His training, his route planning, his own doubts on whether it’s even possible or not and his understandably concerned girlfriend (now fiancé).
By showing the entire process, including his first failed attempt that he called off early, showed how great this feat truly was. By hearing Honnold recount exact moves like a chess game also showed just how much preparation had to go into this.
It helps put the entire thing into perspective for those who may have never even touched a rock in their life.
Where Can I Watch Free Solo?
The movie is available to stream online from a Hulu subscription. It is also available for rent or purchase from iTunes, Amazon Prime Video, Youtube, Google Play and NatGeo’s TV app.
The Dawn Wall
The name ‘Dawn Wall’ comes from the moment the sun rises in Yosemite. It is the first section of El Capitan to be illuminated by the light. This moment sparked an almost spiritual connection from Tommy Caldwell, back in 2007, that began a relentless 7 year pursuit to climb it.
At the time, Caldwell was in a deep depression following his divorce. He was about to attempt a near-suicidal 1000ft free solo of a Yosemite spire.
Seeing that first light gave him optimism for a new goal. Taking on the previously unclimbed, once-thought-impossible, Dawn Wall.
About The Dawn Wall
The Dawn Wall is not only the story of Tommy Caldwell and Kevin Jorgeson’s attempt to climb what would be the hardest completed route in the entire world, but also that of Caldwell’s epic life tale.
He is the driving force behind the climb, it was his passion that made it happen.
The relentless persistence necessary to reach the top had been nurtured throughout Caldwell’s life. From being held hostage by rebels in Kyrgyzstan, accidently chopping off a finger, as well as the emotional damage from a marriage falling apart.
The accumulation of a lifetime’s worth of defeating obstacles and beating the odds is what helped the team through their 19 day onslaught of The Dawn Wall.
The Dawn Wall 5.14d – 32 pitches of slabby granite, this route holds more 5.14’s than the rest of El Cap combined.
You are taken along on this remarkable journey of persistence and join the climbers as a fly-on-the-wall of their portalege, where they lived for 2.5 weeks. In order to count a successful free climb each section must be done in a continuous attempt, without returning to the ground.
This meant a whole community effort was needed to support them. Food, water and supplies were either hauled up or repelled down to them. Interviews with global news crews were broadcast live from their cliffside abode as their story started to generate hype across the world.
This went beyond the realms of the climbing community.
What Caldwell and Jorgeson were doing was a push forward of the limitations of humanity. Pushing the boundary ever further of what was possible.
The entire world was on their side, and there to see the highs and lows, the comradery between the two, for Caldwell to turn to Jorgeson and let him know he is there to support him no matter how long or how many days it takes – is really spectacular.
We all need to find someone who looks at us the way Tommy did to Kevin.
Adam Ondra and The Dawn Wall
In the climbing world, there is unwritten code that goes into the development of a new route. Once someone starts ‘projecting’ a new climb – putting in the work to develop the route, see if it’s possible, then working on completing it – it is off limits to other climbers.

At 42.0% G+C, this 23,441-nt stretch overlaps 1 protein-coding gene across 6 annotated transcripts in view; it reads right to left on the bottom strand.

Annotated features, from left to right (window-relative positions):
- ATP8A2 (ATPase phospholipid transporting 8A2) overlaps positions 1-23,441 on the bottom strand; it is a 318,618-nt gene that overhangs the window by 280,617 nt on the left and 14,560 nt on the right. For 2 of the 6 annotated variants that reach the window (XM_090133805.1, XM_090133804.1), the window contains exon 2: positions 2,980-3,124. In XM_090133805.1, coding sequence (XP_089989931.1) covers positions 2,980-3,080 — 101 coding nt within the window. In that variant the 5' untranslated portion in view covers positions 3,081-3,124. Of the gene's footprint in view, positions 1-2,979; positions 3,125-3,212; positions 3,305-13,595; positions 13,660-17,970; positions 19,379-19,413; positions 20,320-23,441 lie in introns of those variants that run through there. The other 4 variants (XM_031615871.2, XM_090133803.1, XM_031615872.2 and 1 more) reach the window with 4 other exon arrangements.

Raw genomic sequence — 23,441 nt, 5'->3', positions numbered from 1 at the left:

It is their project and therefore they get to be the first to redpoint it, or to call it off and open it up to anyone else to try.
Caldwell put blood, sweat and skin up on the wall to develop this climb. Most people thought it was impossible, but after 7 years of reconnaissance he managed to find a continuous route to the top.
It’s worth noting that according to the National Parks Service rules, bolts must be drilled by hand, without use of cordless drills.
After completion it was now fair game for others to try.
Enter Adam Ondra, world champion Czech climber. The climb had been proven possible and the sequence of moves necessary to crack the puzzle were unlocked.
This allowed Ondra to deliver an absolutely mind-blowing performance to complete the Dawn Wall in just 8 days… on his first ever visit to Yosemite, with just one months prep.
He was equipped with the knowledge that what he was doing was actually doable, as well as having a dedicated belayer – Pavel Blazek. On top of this, Caldwell shared with him beta (information) on how to complete the route, over Skype and meetings in person in Yosemite.
This is a truly astonishing achievement, from Caldwell’s vision to Ondra’s performance. The climbing world takes another monumental leap forward.
Where Can I Watch The Dawn Wall?
The Dawn Wall is available to stream on Netflix, as well as rent or purchase from most major online services such as Amazon Prime.
What’s Difference Between Freerider vs Dawn Wall
Freerider is the route which Alex Honnold free solo climbed in “Free Solo” while the Dawn Wall is the route free climbed by Tommy Caldwell and Kevin Jorgeson in “The Dawn Wall”.
The Dawn Wall vs Free Solo: Which Film Is Better?
Now the questoin we’ve all been waiting for… The Dawn Wall vs Free Solo: Which is better?
I have pondered this question heavily. I’ve rewatched both movies in preparation of writing this article and even proposed this across my social media for help finding the answer.
It wasn’t much help, as my fairly small research group was split near enough down the middle.
Free Solo is a breathtaking ride, with humour, tense action and awesome visuals. It appeals to the masses as the dangers are clear and apparent.
But for me, The Dawn Wall, just just just, takes it. It is more than a climbing movie. It’s a memoir of a true visionary.
The emotional rollercoaster that was the climb itself but also across Tommy Caldwell’s unbelievable life journey. A stunning example of grit and determination, throwing oneself fully at a project that for a long time, no one else believed to be possible.
In these two films you will find incredibly inspiring stories and feats of climbing performance. If you haven’t seen either of them yet, I don’t know what boulder you’ve been living under, but you’re in for a hell of a ride!
So now I want to hear from you.
Which film did you like better and why? Drop a comment below and let me know!
Thanks for taking your time and reading all the way to the bottom of the guide! I hope you found the information you were looking for, as well as some bonus stuff you may not have known about. My name is Chris and I am an adventure travel writer, photographer, snowboard instructor and sea kayak expedition guide. Outdoors is what I do. You can find more of my work over on my website or keep up with the latest on my Instagram @global_shenanigans. Enjoy!